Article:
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    Convenience driving global shopping preferences: Nielsen

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    Despite evidence that the rise of digital shopping has become an influential factor in the changing retail landscape, consumer shopping channel preferences continue to shift. Which channels are consumers shopping most, and what are they buying there? Are modern trade outlets replacing traditional trade in developing markets or is the opposite true? A review of sales trends for select fast-moving consumer goods categories* across the world reveal that when it comes to trade channel importance, there is no single answer that’s right for all, says a new report from Nielsen titled ‘THE New Global Retail Landscape’.

    Globally, the trade channel mix is becoming more fragmented as consumers shift toward smaller store formats. On a value basis, large supermarkets and hypermarkets account for just over half (51%) of global sales, but smaller formats such as traditional, drug and convenience outlets grew at a faster rate over the past 12 months. In fact, year-over-year sales growth in drug stores (+6%), small supermarkets (+5%) and traditional stores (+4%) doubled, or more than doubled, that of large supermarkets and hypermarkets, which grew a modest 2% each, the report says.

    “Across the globe, we’re seeing the rise of proximity retailing,” said , president, global retailer vertical, Nielsen. “In the eyes of global shoppers, small and simple is beautiful right now. While there is some growth for large stores, the real winners are mini markets, small supermarkets and convenience stores. And digital is taking proximity/convenience retailing to a new level of customer centricity. There is nothing more convenient than a store in your pocket or in your handbag.”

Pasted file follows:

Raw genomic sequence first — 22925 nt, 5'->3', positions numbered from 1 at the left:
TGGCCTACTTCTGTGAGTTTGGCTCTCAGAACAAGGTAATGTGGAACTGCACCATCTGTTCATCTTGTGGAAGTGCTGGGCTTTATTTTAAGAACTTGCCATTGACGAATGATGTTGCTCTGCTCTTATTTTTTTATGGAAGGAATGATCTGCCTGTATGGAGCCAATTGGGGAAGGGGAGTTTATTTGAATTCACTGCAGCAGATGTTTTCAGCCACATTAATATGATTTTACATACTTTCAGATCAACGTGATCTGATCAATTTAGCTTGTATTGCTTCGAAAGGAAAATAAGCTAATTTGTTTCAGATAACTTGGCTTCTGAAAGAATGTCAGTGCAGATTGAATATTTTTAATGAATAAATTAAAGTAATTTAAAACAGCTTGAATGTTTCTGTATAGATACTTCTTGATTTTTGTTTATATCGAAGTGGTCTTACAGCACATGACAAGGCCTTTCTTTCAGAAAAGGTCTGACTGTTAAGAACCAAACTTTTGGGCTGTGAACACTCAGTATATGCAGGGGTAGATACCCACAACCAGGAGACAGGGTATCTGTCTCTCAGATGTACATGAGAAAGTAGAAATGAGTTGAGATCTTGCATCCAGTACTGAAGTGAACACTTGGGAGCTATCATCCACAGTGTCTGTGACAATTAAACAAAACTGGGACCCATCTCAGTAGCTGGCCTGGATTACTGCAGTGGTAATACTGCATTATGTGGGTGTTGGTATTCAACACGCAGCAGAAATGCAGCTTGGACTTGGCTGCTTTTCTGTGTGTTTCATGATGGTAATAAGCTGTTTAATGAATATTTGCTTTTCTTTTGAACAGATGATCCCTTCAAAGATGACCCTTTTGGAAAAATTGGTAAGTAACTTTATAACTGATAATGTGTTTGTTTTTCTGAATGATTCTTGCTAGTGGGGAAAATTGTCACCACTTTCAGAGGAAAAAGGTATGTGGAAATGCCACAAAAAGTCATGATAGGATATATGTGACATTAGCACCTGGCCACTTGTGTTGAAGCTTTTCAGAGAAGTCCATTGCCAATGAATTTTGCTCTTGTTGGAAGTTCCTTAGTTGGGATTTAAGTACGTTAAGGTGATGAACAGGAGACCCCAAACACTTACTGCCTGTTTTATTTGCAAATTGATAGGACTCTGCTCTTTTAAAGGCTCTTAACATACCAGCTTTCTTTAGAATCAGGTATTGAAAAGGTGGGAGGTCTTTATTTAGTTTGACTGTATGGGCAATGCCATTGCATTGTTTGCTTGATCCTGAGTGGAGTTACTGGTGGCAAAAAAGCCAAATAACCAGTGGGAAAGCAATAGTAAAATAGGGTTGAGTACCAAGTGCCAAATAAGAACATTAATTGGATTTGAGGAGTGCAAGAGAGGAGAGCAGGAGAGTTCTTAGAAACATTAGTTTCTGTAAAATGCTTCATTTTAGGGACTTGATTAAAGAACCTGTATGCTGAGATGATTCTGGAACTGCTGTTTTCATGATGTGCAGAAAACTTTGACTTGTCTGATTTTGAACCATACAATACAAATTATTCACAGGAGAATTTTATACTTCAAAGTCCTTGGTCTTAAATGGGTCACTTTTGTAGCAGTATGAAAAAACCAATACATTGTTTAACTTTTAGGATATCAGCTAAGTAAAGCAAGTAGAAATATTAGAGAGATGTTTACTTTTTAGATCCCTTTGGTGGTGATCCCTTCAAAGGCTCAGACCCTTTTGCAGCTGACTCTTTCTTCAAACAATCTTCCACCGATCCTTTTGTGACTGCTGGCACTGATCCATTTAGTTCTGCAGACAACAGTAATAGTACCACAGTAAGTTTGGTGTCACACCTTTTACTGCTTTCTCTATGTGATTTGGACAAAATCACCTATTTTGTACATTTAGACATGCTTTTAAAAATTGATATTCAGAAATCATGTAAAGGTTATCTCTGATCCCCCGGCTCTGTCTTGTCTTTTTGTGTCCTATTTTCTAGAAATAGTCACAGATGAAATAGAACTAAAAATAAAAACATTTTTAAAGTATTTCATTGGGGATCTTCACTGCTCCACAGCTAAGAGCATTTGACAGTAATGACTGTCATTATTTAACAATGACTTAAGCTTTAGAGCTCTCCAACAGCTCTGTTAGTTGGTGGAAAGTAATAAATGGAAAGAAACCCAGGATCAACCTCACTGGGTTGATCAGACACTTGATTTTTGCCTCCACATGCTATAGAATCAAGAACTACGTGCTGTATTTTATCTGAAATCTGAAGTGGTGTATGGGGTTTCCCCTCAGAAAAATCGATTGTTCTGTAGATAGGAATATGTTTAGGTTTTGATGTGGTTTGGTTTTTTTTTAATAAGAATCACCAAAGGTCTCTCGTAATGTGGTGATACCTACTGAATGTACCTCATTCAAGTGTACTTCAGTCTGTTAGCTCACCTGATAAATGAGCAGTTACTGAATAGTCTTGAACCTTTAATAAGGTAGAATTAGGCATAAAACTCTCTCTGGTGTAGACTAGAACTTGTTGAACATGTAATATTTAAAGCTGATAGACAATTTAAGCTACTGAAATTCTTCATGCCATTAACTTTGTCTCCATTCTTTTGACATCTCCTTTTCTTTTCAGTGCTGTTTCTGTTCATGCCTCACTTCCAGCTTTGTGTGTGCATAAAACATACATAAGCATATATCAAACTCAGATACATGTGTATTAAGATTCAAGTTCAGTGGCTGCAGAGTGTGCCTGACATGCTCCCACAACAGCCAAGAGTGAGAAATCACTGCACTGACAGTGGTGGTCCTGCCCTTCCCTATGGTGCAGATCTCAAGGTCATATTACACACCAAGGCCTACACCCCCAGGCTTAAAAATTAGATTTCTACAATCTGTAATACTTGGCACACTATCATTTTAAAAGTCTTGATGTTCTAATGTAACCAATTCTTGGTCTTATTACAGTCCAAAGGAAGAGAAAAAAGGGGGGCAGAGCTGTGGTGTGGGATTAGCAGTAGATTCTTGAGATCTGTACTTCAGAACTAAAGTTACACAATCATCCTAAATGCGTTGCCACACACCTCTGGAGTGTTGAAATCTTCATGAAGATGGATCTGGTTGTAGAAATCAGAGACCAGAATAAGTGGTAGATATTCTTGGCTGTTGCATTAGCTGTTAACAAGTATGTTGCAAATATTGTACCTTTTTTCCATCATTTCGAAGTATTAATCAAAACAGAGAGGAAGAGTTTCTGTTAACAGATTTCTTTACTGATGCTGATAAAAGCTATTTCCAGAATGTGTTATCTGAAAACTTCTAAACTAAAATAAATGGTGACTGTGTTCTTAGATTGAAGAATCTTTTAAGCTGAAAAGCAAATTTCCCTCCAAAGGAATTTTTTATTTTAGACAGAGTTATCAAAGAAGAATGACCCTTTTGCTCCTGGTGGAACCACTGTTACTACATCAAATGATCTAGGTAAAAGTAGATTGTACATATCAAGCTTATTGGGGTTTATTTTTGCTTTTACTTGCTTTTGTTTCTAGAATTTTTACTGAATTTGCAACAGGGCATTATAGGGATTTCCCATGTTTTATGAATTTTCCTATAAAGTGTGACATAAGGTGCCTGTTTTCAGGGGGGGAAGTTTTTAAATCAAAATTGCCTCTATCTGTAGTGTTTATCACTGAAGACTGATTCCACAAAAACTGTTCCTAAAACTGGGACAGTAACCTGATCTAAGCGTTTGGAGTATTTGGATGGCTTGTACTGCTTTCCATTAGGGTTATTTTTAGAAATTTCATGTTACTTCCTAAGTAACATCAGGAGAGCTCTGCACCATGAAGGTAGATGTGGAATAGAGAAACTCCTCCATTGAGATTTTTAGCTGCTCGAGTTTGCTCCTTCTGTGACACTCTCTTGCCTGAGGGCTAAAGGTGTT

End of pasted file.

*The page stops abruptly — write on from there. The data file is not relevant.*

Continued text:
Channel structures and trends vary greatly between countries, however. In developed markets, 80% of sales come from large supermarkets, hypermarkets and convenience stores. While sales in large supermarkets and hypermarkets were flat (+0.3% and +1%, respectively) in the latest 12 months, sales in convenience stores, hard discounters and drug stores grew more rapidly (+3%, +2% and +2%, respectively).
    In developing markets, the story is much different. Traditional trade stores continue to be the dominant channel, accounting for 38% of total retail channel sales, but sales in supermarkets, hypermarkets and drug stores are growing at a faster rate. Sales grew by double-digit rates in drug stores (13%) and large and small supermarkets (10% and 11%, respectively), compared with only 4% growth in traditional stores.
    Convenience and drug stores demonstrate strong growth potential in both developed and developing markets, which underscores consumers’ desire to use brick-and-mortar stores for quick trips and special (often urgent) purchases. As a result, these channels deserve considerable focus from manufacturers. A central team devoted to understanding consumer preferences specifically in these channels would help build best practices on how to succeed.

    The findings in this survey are based on respondents with online access across 60 countries. While an online survey methodology allows for tremendous scale and global reach, it provides a perspective only on the habits of existing Internet users, not total populations. In developing markets where online penetration has not reached majority potential, audiences may be younger and more affluent than the general population of that country. Additionally, survey responses are based on claimed behavior, rather than actual metered data.

    The following countries were included in the :

    Developed: Austria, Belgium, Canada, , France, Germany, Greece, Ireland, Italy, Korea, Norway, Portugal, Slovakia, Spain, Sweden, Switzerland, U.K. and U.S.

    Developing: Argentina, Brazil, China, Colombia, Egypt, Hungary, India, Indonesia, Israel, Malaysia, Mexico, Pakistan, Philippines, Poland, Russia, Saudi Arabia, South Africa, Taiwan, Thailand, Turkey, United Arab Emirates and Venezuela.